True Seed Investors

Pejman MarIn recent years, the bar has been steadily rising for funding rounds of all sizes, including seed rounds. Indeed, last week, early-stage investor Jeff Clavier told us that “there are way more seed [stage] VCs investing at the same time – when there are proof points – than those who just go with their gut instincts.”

Clavier readily admits that he’s among those looking for early products, not ideas, as was once the case. His firm, SoftTech VC, pores over the business ideas of between 500 and 750 companies each quarter and invests in just four or five of them. Given so many proposals, startups with traction inevitably stand out. “We need a way to filter them somehow,” he explained.

Still, as round sizes and valuations shoot upwards, and VCs like Clavier focus on the numbers that can justify their increasingly large bets, a contrarian opportunity has arisen for investors who are willing to just go with their gut. One daredevil that falls in this category is venture capitalist Manu Kumar, a man renowned in Silicon Valley for helping massage messy concepts into fundable businesses. Others include Pejman Nozad and Mar Hershenson, founders of the eponymous early-stage firm Pejman Mar. As Hershenson, who I met with last week, told me, “We invest super early, when there are two or three people and no product. It’s what true seed meant a long time ago.”

Hershenson and Nozad – a former rug dealer turned highly successful angel investor – are rushing into this void with open arms. With a debut fund of $40 million, the 10-month-old firm has already backed a dozen teams, half of which have gone on to raise additional funding from heavy-hitting venture firms, including from Sequoia Capital, Kleiner Perkins Caufield & Byers, Canaan Partners, and Khosla Ventures. (Guardant Health and DoorDash are among those to raise a follow-on round. Soon to be in the market – EagerPanda, a semantic search startup.)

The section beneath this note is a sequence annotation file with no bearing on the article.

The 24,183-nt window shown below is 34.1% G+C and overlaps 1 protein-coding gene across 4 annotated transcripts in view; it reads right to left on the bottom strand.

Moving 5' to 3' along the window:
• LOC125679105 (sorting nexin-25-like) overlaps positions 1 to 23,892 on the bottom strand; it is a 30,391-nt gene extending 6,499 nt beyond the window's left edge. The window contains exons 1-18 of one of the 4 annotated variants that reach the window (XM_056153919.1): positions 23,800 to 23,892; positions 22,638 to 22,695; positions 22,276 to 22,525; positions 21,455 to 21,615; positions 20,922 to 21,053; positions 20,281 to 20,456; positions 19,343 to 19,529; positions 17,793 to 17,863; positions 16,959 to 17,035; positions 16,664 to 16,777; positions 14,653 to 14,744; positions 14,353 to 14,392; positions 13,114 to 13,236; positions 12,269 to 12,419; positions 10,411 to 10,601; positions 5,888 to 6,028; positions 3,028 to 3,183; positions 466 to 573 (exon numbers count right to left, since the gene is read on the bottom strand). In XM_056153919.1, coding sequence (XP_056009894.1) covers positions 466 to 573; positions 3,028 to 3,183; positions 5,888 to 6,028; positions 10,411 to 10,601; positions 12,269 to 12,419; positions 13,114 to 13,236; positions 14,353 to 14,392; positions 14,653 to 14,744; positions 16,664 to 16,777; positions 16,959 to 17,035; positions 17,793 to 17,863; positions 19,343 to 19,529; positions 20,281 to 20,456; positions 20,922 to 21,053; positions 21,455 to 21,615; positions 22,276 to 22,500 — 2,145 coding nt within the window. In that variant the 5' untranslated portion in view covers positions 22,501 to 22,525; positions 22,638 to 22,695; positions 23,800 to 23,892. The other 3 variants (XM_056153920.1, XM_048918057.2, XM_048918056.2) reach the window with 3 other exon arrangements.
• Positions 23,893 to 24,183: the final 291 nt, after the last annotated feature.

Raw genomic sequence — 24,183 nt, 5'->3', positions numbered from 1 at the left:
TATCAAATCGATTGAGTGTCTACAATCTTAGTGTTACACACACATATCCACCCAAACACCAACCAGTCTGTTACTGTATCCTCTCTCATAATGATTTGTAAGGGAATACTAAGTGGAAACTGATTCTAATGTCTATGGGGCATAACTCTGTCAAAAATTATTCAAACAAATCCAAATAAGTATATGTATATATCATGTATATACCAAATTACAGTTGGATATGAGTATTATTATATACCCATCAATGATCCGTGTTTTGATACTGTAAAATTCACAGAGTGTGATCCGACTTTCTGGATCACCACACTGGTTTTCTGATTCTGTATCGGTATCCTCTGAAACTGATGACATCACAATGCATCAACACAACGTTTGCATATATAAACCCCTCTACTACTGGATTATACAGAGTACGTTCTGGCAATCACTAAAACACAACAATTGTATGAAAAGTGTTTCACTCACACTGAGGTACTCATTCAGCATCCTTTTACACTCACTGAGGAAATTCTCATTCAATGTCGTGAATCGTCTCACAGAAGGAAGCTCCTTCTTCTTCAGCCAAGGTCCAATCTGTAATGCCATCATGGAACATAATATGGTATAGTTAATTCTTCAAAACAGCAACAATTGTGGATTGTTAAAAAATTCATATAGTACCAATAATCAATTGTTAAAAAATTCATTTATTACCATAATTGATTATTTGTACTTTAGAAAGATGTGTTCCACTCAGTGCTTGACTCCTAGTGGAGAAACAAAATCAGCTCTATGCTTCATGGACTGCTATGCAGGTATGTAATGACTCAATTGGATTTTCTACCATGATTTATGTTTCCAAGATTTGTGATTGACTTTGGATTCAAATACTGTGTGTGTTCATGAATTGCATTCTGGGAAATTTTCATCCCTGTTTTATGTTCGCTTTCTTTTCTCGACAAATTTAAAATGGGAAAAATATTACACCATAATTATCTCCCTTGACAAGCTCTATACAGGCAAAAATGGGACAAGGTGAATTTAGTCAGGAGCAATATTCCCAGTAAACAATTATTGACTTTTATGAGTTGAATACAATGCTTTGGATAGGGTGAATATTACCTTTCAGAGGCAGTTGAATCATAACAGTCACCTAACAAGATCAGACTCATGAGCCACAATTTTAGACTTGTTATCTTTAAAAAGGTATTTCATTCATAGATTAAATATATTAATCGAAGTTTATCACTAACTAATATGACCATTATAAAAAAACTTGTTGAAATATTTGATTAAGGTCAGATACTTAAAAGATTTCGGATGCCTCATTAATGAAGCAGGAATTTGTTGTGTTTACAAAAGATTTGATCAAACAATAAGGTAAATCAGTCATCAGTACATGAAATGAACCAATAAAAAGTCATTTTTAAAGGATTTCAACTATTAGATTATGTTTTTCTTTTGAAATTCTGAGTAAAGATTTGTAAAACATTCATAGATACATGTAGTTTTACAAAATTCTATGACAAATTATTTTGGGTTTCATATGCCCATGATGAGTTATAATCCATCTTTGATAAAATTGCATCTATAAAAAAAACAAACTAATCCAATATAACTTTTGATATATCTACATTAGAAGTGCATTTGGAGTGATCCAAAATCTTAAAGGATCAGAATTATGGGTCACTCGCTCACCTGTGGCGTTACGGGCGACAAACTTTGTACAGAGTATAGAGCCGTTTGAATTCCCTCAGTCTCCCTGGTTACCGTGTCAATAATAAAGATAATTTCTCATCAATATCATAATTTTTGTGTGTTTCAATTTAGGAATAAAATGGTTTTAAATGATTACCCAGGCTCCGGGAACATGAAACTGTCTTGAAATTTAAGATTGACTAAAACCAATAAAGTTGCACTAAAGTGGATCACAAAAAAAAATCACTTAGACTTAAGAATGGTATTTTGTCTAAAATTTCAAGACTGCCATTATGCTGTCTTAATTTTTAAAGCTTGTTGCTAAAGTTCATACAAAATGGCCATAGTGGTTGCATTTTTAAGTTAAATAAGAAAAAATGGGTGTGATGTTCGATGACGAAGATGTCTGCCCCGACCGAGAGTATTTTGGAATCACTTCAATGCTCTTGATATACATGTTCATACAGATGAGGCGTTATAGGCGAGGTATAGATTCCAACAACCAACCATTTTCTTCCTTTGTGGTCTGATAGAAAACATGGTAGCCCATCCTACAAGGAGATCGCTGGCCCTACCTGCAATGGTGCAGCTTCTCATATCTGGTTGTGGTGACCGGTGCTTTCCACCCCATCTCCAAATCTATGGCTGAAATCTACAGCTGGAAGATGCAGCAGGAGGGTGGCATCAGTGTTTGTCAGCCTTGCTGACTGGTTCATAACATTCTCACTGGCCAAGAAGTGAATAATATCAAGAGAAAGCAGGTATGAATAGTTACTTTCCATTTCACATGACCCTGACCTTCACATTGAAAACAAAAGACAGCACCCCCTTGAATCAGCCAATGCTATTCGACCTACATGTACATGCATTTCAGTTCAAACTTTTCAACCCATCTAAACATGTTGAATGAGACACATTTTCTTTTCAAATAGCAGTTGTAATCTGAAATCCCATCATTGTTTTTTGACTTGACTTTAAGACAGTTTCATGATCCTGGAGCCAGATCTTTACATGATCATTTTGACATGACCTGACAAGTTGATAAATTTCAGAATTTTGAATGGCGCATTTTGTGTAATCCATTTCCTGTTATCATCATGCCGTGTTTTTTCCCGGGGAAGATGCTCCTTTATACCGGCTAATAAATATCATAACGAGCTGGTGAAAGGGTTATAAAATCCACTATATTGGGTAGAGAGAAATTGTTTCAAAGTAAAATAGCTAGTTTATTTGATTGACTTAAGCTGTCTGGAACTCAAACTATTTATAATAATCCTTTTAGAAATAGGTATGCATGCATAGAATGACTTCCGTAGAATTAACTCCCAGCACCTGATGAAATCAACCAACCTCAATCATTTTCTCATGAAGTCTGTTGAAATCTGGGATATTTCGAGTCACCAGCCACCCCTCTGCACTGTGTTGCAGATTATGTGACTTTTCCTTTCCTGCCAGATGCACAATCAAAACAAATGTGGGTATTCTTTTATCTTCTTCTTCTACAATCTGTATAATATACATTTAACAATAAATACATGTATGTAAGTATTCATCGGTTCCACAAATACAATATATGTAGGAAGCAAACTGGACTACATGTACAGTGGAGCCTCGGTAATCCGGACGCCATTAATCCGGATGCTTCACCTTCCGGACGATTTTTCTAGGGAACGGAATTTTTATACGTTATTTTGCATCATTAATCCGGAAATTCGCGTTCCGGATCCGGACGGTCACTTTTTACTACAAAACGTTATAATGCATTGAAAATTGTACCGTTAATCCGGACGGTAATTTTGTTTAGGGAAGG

Nozad’s reputation for risk-taking has become a huge source of dealflow, a fact which Hershenson knows from first-hand experience. Fifteen years ago, her husband, Matt, co-founded Danger, an early smartphone company. When he was trying to get the company off the ground, he knocked on investors’ doors for nine solid months. “One day,” she recalls, “Matt came home and said, ‘Well, Pejman Nozad is giving us money.’ I said, ‘Who is Pejman?’ Matt said, ‘He sells rugs.’ It was like, ‘What?!’” Microsoft subsequently acquired Danger in 2008 for $500 million

Hershenson – herself a three-time entrepreneur who remained friends with Nozad over the years – also drums up deal flow by spending her days at Stanford, where she received her PhD in electrical engineering.

“I’m there all the time – when there are final project classes, if they need anyone to judge [a competition] or [give a] talk. We’re close with the students and with the organizations at the school.” There are “a lot of amazing people at Stanford,” she adds. “There’s plenty for everybody – let’s put it that way.”

In fact, the firm is hosting six “companies” from Stanford this summer at its 5,000-square-foot office in downtown Palo Alto, Ca.

“We don’t run it like an incubator: some of them are graduating but some will go back to school,” she explains. Still, Pejman Mar is giving each between $15,000 and $25,000 in convertible, uncapped notes.

“We won’t count them as portfolio companies,” she tells me. They’re too nascent. Later on, though, who knows? “Maybe some of them will work out,” she says with a smile.

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